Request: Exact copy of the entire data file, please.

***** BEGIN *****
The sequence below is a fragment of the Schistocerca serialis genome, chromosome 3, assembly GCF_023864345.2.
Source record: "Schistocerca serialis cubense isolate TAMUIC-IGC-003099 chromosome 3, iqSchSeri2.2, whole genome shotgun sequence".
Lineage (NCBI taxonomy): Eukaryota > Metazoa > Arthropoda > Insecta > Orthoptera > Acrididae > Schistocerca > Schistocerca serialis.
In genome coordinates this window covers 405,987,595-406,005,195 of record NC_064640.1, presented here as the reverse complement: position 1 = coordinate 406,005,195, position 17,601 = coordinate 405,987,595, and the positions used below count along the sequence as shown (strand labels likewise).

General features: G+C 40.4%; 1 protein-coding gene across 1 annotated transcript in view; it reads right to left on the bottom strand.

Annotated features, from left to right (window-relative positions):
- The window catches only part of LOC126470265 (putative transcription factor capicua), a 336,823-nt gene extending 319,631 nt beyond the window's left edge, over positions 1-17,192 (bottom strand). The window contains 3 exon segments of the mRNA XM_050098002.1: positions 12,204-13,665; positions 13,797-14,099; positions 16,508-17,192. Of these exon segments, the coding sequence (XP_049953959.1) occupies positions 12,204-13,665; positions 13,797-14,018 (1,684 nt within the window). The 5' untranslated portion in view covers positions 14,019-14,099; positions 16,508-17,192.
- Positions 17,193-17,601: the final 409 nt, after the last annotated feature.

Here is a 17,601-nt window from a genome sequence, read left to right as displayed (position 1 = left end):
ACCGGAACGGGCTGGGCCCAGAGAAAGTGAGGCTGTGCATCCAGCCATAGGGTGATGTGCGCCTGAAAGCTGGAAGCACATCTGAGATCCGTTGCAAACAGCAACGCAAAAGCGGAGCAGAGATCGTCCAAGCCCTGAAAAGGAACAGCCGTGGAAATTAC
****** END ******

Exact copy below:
The sequence below is a fragment of the Schistocerca serialis genome, chromosome 3, assembly GCF_023864345.2.
Source record: "Schistocerca serialis cubense isolate TAMUIC-IGC-003099 chromosome 3, iqSchSeri2.2, whole genome shotgun sequence".
Lineage (NCBI taxonomy): Eukaryota > Metazoa > Arthropoda > Insecta > Orthoptera > Acrididae > Schistocerca > Schistocerca serialis.
In genome coordinates this window covers 405,987,595-406,005,195 of record NC_064640.1, presented here as the reverse complement: position 1 = coordinate 406,005,195, position 17,601 = coordinate 405,987,595, and the positions used below count along the sequence as shown (strand labels likewise).

General features: G+C 40.4%; 1 protein-coding gene across 1 annotated transcript in view; it reads right to left on the bottom strand.

Annotated features, from left to right (window-relative positions):
- The window catches only part of LOC126470265 (putative transcription factor capicua), a 336,823-nt gene extending 319,631 nt beyond the window's left edge, over positions 1-17,192 (bottom strand). The window contains 3 exon segments of the mRNA XM_050098002.1: positions 12,204-13,665; positions 13,797-14,099; positions 16,508-17,192. Of these exon segments, the coding sequence (XP_049953959.1) occupies positions 12,204-13,665; positions 13,797-14,018 (1,684 nt within the window). The 5' untranslated portion in view covers positions 14,019-14,099; positions 16,508-17,192.
- Positions 17,193-17,601: the final 409 nt, after the last annotated feature.

Here is a 17,601-nt window from a genome sequence, read left to right as displayed (position 1 = left end):
ACCGGAACGGGCTGGGCCCAGAGAAAGTGAGGCTGTGCATCCAGCCATAGGGTGATGTGCGCCTGAAAGCTGGAAGCACATCTGAGATCCGTTGCAAACAGCAACGCAAAAGCGGAGCAGAGATCGTCCAAGCCCTGAAAAGGAACAGCCGTGGAAATTAC